Every Tuesday, Svveat Stories brings you Svveatspiration: an inspiring series of first-person narratives from our fitness community’s unsung heroes. This week, Alex McGillivray documents her self-love journey.
My name is Alex and I’m an adventurer, runner, triathlete and lover of a little bit of everything. I work for charity by day, but my real passion lies in chasing sweaty pursuits. Like many others, my athletic life has been a journey. And like all great adventures, there have been lots of hidden gems along the way.
Let’s take a quick rewind to my childhood. I was a tomboy and always into sports. Bless my mom, because she had me in swimming, dance, basketball and baseball. Let’s not forget the countless times I spent outside playing sports with the neighbourhood kids. I absolutely loved being part of a team; however, I was, and have always been, bigger than your average gal.
I have to confess that I’ve never felt comfortable in my body, and I was teased a lot as I grew up. This was why I learned to hate my body. I’ve always had a strong sense of self, I just failed to see my own greatness and potential because I chose to focus on what I thought was physically wrong with me versus what was awesome.
After years and years of secret tears and living entrenched in a negative mindset, I decided I needed to change. And so began my journey to living my best life.
In 2013, I weighed my heaviest at 276 lbs. and I was probably the most miserable I’ve ever been. I remember breaking down into tears one night because I felt so incredibly unhappy with myself. I didn’t know where to start or how to fix it, but something inside said I would find my way. At the time, I had a friend who was training for her first half-marathon. I came across an ad for Color Me Rad and I sent her a message saying it might be a fun way to spice up her training. Ten minutes later I got a reply saying she had signed “us” up. I thought the “us” was a typo. I was wrong. And that’s where my official running story began.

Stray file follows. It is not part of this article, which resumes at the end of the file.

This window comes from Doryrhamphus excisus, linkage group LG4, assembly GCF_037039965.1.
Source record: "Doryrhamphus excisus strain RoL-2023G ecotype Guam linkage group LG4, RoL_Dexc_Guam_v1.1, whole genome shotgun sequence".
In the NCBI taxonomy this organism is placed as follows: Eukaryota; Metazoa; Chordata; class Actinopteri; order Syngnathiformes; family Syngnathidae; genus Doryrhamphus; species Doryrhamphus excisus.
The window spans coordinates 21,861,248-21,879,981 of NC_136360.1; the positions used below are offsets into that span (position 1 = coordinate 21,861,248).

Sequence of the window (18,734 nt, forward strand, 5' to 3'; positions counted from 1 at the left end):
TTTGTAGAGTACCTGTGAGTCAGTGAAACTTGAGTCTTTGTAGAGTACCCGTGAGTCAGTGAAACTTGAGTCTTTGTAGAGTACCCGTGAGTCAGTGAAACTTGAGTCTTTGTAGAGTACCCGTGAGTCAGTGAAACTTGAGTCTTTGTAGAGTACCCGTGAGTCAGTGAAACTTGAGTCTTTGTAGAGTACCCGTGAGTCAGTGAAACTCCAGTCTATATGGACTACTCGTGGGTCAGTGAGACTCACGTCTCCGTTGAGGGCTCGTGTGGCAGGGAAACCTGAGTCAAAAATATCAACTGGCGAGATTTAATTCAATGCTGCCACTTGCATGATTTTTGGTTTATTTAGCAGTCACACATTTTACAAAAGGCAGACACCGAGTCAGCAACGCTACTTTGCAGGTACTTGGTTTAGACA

That summer, I ran both Color Me Rad and The Color Run with my friends. After finishing both races, that same friend convinced me to take on the challenge of running a sanctioned race, so I chose the Scotiabank Toronto Waterfront 5K. I instantly fell in love with the energy of the race, the cheers and the feeling of accomplishing something that seemed impossible. As I finished that race, I decided I was going to dream big and set the goal of running a half-marathon in the next year. Why? Because why not?
I didn’t realize it at the time, but after setting the goal of running a half-marathon, the universe began conspiring to make it happen. As I continued running, I literally ran into one of my oldest friends on the trail as she was training for her first Ironman. We arranged a coffee date. I told her about my goal of running a half-marathon and I asked her if she would train me. She was all in, and with her kindness and encouragement, I ran my first 8K race in January of 2014 (in good ol’ -32 C Canadian weather, I might add). I also joined her sister’s fitness group in Toronto called Tribe Fitness (yes, her sister is Heather Gardner), and by April I ran the Toronto Yonge St 10K. In June, my mileage grew and I ran a MEC 15K race on the hills of North Shore in Burlington. Finally, in August, I ran lululemon’s SeaWheeze half-marathon in Vancouver. After years of living with self doubt and self hate, I was now part of the half-marathon club! Sometimes, I still can’t believe it.